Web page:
Abstract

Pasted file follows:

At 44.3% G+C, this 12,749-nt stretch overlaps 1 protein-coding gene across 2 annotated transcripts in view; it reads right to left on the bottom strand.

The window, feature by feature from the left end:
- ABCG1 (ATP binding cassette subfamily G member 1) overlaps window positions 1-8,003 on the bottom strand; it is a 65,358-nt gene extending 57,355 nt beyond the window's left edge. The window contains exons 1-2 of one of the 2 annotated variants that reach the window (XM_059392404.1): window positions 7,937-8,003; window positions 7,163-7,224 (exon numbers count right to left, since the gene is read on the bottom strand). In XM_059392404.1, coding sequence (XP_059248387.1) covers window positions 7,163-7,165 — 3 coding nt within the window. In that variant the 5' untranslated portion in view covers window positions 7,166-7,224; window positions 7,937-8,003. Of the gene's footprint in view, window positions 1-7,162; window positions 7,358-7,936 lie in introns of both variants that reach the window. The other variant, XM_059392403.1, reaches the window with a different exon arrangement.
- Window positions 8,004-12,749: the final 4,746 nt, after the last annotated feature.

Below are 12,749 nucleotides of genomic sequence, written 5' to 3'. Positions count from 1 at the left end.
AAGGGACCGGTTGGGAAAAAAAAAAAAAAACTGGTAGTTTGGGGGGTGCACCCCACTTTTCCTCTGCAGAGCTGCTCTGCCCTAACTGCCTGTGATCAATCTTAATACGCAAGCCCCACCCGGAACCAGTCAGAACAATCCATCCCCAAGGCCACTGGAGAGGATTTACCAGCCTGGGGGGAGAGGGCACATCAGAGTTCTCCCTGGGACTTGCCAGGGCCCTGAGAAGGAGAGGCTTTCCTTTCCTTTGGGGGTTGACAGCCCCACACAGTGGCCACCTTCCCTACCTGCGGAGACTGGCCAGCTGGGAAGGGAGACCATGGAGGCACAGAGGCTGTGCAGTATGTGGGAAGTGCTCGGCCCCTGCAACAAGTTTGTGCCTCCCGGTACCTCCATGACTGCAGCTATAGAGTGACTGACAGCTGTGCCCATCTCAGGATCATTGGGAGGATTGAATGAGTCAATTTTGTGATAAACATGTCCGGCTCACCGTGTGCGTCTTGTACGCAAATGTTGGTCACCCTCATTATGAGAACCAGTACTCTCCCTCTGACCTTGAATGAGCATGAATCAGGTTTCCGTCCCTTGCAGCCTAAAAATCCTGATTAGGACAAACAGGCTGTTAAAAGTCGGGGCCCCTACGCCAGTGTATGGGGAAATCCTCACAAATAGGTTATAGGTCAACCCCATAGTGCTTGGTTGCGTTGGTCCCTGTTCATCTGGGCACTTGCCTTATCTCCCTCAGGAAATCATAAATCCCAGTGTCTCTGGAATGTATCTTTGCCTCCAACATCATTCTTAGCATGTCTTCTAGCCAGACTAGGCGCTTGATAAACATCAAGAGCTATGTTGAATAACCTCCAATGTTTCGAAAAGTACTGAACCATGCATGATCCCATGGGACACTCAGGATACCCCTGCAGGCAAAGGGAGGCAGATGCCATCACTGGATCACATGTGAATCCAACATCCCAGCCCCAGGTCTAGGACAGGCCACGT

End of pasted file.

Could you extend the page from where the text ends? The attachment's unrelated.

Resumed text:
The Cappadocia region, with its very distinct culture, is one of the attractive tourist sites of Turkey due to its spectacular and unique landforms and historical heritage. In this region, the structures carved into thick and soft tuffs have survived and kept their integrity for about 12–13 centuries. The Zelve Open Air Museum, consisting of three valleys, is one of the oldest antique semi-underground settlements in the region and is designated as a World Heritage Site in Turkey. Although it was closed to human habitation due to collapses, which occurred within some of the rock-hewn structures and resulted in three casualties in 1950s, it is open to tourists. Particularly in the first valley, there are a lot of rock-hewn openings of different sizes and several churches with some geo-engineering problems. This study aims to assess the geo-engineering characteristics of the soft tuffs surrounding the rock-hewn historical structures and environmental conditions in the first valley of the Zelve Open Air Museum and their possible effects on the geo-engineering problems observed in this museum. The results mainly suggest that the strength of rock is reduced drastically under saturated conditions, and the processes of freezing-thawing and wetting-drying accelerate further degradation of rock under saturated conditions. Over a period of about five years, the amount of erosion, which mainly resulted from the two strong agents of rainfall and wind, ranged between 1.07 and 6.21 mm. Assuming that the erosion is homogeneous, determined annual average erosion ranges between 0.21 and 1.24 mm/yr. These observations suggest that erosion is an important phenomenon in this site and increases particularly in the winter and spring seasons. The failure modes, such as falling, sliding, bending, spalling, and slabbing, observed in the valley are considered to be mainly associated with deterioration and erosion of tuffs near vertical and laterally persistent discontinuities generally oriented perpendicular and parallel to the valley, and property changes due to cyclic freezing-thawing and wetting-drying processes. Spalling and slabbing occurring in cliffs and semi-underground openings are the indicators of yielding of rock. These phenomena result in the formation of slabs with different thicknesses, and consequently cause a change in geometry of the openings in the valley to trigger failures.

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